Friday, January 28, 2011

The Chiru of High Tibet: A True Story

by Jacqueline Briggs Martin, illustrated by Linda Wingerter
Houghton Mifflin, 2010. Unpaged. Nonfiction.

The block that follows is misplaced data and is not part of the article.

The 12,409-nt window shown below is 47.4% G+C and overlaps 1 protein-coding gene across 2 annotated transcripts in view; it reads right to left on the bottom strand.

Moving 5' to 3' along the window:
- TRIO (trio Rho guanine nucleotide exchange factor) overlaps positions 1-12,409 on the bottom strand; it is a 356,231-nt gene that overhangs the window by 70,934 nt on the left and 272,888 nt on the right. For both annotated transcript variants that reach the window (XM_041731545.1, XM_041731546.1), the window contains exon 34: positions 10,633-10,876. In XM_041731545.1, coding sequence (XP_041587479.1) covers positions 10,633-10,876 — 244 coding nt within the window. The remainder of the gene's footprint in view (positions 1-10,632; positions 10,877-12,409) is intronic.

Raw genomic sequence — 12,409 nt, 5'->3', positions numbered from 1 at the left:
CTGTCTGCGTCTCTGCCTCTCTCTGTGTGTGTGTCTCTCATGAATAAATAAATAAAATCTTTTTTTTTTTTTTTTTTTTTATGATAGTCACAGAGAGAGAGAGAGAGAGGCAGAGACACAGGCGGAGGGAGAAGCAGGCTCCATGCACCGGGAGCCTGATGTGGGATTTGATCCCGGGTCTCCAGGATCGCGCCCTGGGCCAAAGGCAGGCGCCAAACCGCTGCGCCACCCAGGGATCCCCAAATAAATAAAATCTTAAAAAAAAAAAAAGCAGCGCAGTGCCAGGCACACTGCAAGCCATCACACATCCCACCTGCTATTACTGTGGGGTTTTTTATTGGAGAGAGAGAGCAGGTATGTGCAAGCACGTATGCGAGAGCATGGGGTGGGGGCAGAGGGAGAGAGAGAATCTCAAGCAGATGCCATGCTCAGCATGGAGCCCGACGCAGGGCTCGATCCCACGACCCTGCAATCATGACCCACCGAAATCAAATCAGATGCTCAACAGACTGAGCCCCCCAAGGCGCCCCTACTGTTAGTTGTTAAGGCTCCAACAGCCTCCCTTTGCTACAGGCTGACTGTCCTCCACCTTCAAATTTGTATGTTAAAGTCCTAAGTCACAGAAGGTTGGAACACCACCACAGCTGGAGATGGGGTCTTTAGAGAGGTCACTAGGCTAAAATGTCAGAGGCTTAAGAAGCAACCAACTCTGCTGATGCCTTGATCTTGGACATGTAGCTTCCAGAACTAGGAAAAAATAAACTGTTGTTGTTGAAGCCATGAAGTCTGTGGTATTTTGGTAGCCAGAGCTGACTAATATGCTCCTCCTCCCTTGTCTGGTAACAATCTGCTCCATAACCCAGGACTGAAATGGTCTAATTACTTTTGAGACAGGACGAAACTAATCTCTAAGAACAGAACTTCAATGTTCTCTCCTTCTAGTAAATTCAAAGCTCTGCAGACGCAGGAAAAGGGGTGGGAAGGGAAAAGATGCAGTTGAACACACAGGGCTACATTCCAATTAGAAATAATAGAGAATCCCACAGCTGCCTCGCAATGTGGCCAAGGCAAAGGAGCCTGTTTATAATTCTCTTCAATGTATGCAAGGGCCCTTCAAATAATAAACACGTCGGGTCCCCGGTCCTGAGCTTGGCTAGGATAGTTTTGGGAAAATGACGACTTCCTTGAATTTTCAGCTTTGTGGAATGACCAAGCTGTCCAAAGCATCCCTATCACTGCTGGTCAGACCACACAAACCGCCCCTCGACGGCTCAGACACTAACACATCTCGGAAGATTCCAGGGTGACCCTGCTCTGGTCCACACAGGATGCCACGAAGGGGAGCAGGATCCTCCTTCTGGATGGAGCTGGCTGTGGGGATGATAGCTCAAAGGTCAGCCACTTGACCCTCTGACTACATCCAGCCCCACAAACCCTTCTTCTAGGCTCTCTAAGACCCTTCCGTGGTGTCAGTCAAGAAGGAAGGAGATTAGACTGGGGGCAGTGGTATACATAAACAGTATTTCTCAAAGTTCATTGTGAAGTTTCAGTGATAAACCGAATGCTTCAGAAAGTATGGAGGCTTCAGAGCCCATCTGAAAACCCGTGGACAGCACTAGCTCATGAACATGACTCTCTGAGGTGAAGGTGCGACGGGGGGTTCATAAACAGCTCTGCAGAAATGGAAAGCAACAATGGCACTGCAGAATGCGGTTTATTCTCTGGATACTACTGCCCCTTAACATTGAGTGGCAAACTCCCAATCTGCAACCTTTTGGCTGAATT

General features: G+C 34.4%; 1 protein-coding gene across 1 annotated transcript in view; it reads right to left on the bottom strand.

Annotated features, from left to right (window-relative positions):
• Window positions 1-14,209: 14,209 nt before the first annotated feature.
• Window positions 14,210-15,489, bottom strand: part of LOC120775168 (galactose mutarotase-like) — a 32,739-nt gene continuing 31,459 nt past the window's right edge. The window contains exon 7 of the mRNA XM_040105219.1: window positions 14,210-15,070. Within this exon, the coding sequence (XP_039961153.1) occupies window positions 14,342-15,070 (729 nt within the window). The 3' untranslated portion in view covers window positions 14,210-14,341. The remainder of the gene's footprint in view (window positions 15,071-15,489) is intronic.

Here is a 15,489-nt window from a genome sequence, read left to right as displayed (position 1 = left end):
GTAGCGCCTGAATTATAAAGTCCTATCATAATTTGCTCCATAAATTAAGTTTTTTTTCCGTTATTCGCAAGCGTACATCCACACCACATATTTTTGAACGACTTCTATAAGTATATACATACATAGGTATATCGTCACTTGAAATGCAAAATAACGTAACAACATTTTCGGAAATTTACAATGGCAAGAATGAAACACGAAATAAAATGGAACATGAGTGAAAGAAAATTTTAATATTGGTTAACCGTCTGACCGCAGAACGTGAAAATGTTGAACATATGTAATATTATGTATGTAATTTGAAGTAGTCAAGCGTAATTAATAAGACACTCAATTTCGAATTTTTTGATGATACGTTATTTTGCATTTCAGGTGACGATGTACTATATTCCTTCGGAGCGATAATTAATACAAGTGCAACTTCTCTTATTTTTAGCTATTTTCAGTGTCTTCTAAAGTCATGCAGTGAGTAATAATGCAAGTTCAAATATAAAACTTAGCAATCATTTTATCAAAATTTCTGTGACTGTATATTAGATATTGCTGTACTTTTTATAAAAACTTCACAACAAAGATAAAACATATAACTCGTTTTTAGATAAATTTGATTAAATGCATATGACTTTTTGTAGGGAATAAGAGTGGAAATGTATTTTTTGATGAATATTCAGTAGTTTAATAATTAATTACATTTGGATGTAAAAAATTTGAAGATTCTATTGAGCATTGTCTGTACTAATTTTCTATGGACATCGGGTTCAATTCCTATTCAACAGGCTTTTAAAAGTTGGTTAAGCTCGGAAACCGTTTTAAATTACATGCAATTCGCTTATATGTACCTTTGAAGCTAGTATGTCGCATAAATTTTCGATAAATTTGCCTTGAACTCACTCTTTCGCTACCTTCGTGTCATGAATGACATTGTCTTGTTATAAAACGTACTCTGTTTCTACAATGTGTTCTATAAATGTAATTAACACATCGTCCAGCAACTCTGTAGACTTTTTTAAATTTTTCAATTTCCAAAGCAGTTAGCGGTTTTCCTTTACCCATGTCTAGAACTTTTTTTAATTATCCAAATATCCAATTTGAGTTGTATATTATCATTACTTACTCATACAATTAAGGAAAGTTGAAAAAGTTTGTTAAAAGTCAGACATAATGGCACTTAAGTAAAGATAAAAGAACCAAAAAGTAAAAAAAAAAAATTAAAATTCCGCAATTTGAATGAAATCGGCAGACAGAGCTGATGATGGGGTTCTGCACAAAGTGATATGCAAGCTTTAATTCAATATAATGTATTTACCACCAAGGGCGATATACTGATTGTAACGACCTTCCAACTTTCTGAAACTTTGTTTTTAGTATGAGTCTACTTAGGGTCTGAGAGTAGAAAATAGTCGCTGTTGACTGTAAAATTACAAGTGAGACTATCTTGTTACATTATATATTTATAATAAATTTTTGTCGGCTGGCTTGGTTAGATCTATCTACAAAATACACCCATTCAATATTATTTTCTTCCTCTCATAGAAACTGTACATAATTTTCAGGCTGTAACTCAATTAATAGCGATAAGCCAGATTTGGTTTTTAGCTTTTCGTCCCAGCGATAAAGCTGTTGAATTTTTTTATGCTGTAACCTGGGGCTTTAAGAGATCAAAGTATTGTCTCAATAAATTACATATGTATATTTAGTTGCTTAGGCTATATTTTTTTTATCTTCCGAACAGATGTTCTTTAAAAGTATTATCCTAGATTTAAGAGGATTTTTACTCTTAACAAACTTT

Chiru live in only one place in the world, Chang Tang, the northern plains of Tibet. Because the high plains of Tibet are so cold, chiru wool is the warmest and finest in the world and is in great demand. Unfortunately, the wool cannot be sheared, leaving the animals alive because the animals would die of cold without their wool, so chiru are becoming endangered as they are killed for their shahtoosh, the most beautiful wool of all. Jacqueline Briggs Martin tells not only the chiru's story in this fine picture book, but the story of the men who are working to save them: chiefly, George Shaller, but four other men who hiked dangerous trails in the Kunlun Mountains to find the chiru calving grounds so they could be protected by the Chinese government. A few quibbles aside, this is an excellent introductory volume for young children about one of the world's rarest creatures, and a good primer on how to care for the earth's creatures as well. Pictures and text are evocative and well-matched.

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